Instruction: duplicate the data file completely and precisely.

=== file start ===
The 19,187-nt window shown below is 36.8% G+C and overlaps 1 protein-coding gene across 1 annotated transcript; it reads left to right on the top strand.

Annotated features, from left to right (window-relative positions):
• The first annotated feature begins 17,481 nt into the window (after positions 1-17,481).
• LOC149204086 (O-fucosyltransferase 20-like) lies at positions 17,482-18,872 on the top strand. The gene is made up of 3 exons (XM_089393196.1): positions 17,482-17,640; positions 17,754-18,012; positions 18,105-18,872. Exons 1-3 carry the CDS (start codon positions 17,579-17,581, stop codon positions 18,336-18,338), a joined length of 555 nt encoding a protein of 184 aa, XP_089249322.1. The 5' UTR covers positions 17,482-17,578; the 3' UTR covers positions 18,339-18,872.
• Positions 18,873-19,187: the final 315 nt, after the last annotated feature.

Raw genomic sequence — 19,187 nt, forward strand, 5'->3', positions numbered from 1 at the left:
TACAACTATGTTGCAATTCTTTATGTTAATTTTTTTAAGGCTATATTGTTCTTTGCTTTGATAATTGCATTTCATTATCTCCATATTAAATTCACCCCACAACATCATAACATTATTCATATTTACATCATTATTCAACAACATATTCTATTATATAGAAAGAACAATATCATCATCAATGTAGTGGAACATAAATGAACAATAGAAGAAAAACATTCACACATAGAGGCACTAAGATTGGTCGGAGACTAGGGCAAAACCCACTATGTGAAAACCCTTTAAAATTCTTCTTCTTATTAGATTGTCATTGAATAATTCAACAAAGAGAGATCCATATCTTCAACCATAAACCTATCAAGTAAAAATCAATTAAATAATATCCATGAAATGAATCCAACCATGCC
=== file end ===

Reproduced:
The 19,187-nt window shown below is 36.8% G+C and overlaps 1 protein-coding gene across 1 annotated transcript; it reads left to right on the top strand.

Annotated features, from left to right (window-relative positions):
• The first annotated feature begins 17,481 nt into the window (after positions 1-17,481).
• LOC149204086 (O-fucosyltransferase 20-like) lies at positions 17,482-18,872 on the top strand. The gene is made up of 3 exons (XM_089393196.1): positions 17,482-17,640; positions 17,754-18,012; positions 18,105-18,872. Exons 1-3 carry the CDS (start codon positions 17,579-17,581, stop codon positions 18,336-18,338), a joined length of 555 nt encoding a protein of 184 aa, XP_089249322.1. The 5' UTR covers positions 17,482-17,578; the 3' UTR covers positions 18,339-18,872.
• Positions 18,873-19,187: the final 315 nt, after the last annotated feature.

Raw genomic sequence — 19,187 nt, forward strand, 5'->3', positions numbered from 1 at the left:
TACAACTATGTTGCAATTCTTTATGTTAATTTTTTTAAGGCTATATTGTTCTTTGCTTTGATAATTGCATTTCATTATCTCCATATTAAATTCACCCCACAACATCATAACATTATTCATATTTACATCATTATTCAACAACATATTCTATTATATAGAAAGAACAATATCATCATCAATGTAGTGGAACATAAATGAACAATAGAAGAAAAACATTCACACATAGAGGCACTAAGATTGGTCGGAGACTAGGGCAAAACCCACTATGTGAAAACCCTTTAAAATTCTTCTTCTTATTAGATTGTCATTGAATAATTCAACAAAGAGAGATCCATATCTTCAACCATAAACCTATCAAGTAAAAATCAATTAAATAATATCCATGAAATGAATCCAACCATGCC